But Wellston has always been distinctive in the way it straddles the boundary of St. Louis City and St. Louis County.  That historic boundary, an artifact of the Civil War era  that continues to define inequality in the region, lies just feet west of the Loop Pavilion Building.  I give special attention to Wellston’s long history as a boundary-straddling unincorporated  urban suburban place—it was incorporated as a city in 1909, dissolved in 1912, and re-incorporated in 1949, only under the threat of annexation by its more prosperous neighbor University City, with which it continues to jostle in the current moment of UCity’s Loop Revitalization/Delmar Trolley project.  As a 1961 Globe-Democrat article titled “Wellston is a State of Mind” put it, Wellston's boundaries have always been ambiguous:  “It’s hard to say just where Wellston begins, and where it ends. . . . Once past Hamilton, you have left St. Louis behind, though you are still within its official bounds.  Stopping finally at the loop, there is no mistaking the feeling that you are in the heart of that indefinable thing called Wellston [italics are mine].”   So, unincorporated status has lingered into the era of incorporation as a structural dimension, that places Wellston/Wells Goodfellow in an indeterminate political zone that bequeaths to future generations conditions such as a weak tax base, inadequate funding for municipal services such as police, and disappearing schools.  My research has focused on limbo--on this condition of orchestrated ambiguity and historic uncertainty, in law, in space, and in time--considering the Loop Pavilion site and Wellston, founded by transportation entrepreneurs Erastus and Rolla Wells, as a case study in the politics of limbo.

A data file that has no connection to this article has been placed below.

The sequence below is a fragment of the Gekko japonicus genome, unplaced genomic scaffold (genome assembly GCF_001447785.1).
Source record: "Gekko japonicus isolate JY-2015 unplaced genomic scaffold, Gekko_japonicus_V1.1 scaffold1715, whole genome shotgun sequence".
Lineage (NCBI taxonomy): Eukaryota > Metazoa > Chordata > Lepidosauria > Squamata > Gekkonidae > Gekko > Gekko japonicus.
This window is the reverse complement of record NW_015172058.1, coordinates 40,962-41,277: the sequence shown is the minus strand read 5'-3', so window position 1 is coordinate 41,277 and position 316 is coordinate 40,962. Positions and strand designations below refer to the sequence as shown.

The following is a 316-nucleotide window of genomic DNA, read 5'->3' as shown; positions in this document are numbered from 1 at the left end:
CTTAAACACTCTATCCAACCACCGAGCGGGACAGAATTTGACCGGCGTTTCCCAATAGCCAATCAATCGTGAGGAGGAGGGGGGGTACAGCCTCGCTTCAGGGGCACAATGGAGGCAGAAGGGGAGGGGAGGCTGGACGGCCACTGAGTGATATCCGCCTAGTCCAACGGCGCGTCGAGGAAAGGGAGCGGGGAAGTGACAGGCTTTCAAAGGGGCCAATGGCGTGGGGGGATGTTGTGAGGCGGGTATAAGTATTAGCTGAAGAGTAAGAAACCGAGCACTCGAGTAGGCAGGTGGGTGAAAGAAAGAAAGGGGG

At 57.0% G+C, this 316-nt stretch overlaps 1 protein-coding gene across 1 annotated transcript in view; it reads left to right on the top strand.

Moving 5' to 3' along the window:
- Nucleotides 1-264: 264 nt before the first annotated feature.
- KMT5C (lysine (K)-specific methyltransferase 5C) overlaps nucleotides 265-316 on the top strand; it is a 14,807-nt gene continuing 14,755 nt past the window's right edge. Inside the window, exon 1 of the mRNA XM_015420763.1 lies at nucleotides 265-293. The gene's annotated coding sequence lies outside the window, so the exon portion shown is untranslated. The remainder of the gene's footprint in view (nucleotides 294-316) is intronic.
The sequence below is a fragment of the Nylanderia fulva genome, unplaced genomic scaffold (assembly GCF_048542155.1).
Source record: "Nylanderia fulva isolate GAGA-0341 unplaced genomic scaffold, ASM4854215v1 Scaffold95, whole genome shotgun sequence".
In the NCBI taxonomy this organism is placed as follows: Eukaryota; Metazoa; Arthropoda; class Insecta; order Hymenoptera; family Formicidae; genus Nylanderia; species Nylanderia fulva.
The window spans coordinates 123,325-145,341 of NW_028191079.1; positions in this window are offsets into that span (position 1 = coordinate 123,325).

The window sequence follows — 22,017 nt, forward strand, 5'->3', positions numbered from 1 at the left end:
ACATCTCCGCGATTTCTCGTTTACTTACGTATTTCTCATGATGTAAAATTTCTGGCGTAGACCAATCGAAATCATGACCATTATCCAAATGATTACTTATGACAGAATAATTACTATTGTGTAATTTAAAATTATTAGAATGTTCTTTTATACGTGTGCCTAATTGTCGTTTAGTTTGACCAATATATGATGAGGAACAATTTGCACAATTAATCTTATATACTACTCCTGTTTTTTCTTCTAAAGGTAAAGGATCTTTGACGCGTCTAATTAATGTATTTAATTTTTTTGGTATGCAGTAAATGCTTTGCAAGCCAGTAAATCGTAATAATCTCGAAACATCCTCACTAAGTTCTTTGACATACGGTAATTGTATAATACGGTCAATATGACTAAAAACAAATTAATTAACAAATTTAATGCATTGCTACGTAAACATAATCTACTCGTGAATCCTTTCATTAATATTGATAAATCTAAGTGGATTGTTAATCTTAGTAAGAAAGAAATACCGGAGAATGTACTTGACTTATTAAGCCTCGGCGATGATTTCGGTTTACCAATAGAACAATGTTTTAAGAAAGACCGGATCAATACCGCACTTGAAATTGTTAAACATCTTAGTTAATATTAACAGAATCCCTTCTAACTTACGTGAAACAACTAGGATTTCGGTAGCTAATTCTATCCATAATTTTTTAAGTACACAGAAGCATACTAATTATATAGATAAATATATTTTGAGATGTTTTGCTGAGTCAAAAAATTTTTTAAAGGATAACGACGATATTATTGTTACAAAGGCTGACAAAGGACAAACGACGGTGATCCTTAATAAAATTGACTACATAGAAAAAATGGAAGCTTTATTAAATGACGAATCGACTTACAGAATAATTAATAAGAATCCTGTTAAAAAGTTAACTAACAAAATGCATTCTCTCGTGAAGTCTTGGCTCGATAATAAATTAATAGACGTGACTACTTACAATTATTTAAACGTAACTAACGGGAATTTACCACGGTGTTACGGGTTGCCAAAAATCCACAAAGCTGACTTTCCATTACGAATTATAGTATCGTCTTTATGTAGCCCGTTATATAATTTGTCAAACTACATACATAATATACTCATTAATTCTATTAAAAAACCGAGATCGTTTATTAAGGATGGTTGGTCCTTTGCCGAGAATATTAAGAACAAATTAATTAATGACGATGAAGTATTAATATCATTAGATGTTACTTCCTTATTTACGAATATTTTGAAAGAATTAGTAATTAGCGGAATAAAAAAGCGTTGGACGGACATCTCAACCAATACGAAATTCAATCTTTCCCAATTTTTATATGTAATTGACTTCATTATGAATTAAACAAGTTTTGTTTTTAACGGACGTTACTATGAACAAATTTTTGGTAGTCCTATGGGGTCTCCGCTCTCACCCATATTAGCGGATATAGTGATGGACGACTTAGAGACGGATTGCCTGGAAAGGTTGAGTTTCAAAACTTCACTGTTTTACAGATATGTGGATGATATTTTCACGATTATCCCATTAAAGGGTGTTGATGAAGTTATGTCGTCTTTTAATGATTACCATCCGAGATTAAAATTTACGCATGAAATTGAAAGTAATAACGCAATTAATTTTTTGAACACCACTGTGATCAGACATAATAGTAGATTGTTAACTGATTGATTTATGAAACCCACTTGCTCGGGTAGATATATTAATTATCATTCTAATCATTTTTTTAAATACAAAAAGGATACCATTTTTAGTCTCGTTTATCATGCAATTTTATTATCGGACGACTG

In the end, this project engages the Loop Pavilion and its Wellston site as a way to explore the space in-between.   How, it asks, can we imagine a history of the human needs and desires that have flowed through and become embodied in such spaces?  What is the history of the freedom and unfreedom of movement--of people, of capital, and of commercialized and otherwise embodied forms of desire, more broadly, across geopolitical, legal, and racialized boundaries in such overlooked spaces in-between?  The conjecture here is that such is a history of exploitation and creative struggle at the border that is the history of the ebb and flow of our common life together.

*an observation that historian Andrew Hurley made twenty years ago that remains true today, see Andrew Hurley, "Fiasco at Wagner Electric:  Environmental Justice and Urban Geography in St. Louis," Environmental History, Vol. 2, No 4 (Oct. 1997), 460-481, and esp. 469.

Basketball Court, St. Louis Place Park
John Early

Markings on one of the four poles at the basketball court in St. Louis Place Park. October 31, 2016. Photo by John Early.

Christ the King UCC, Florissant
Laurie Maffly-Kipp

Christ the King UCC. Photo by Maffley-Kipp.

Confederate Memorial
David Cunningham
Nicole Fox
Christina Simko

The Confederate Memorial in Forest Park, defaced
as an act of protest following the Charleston church shootings in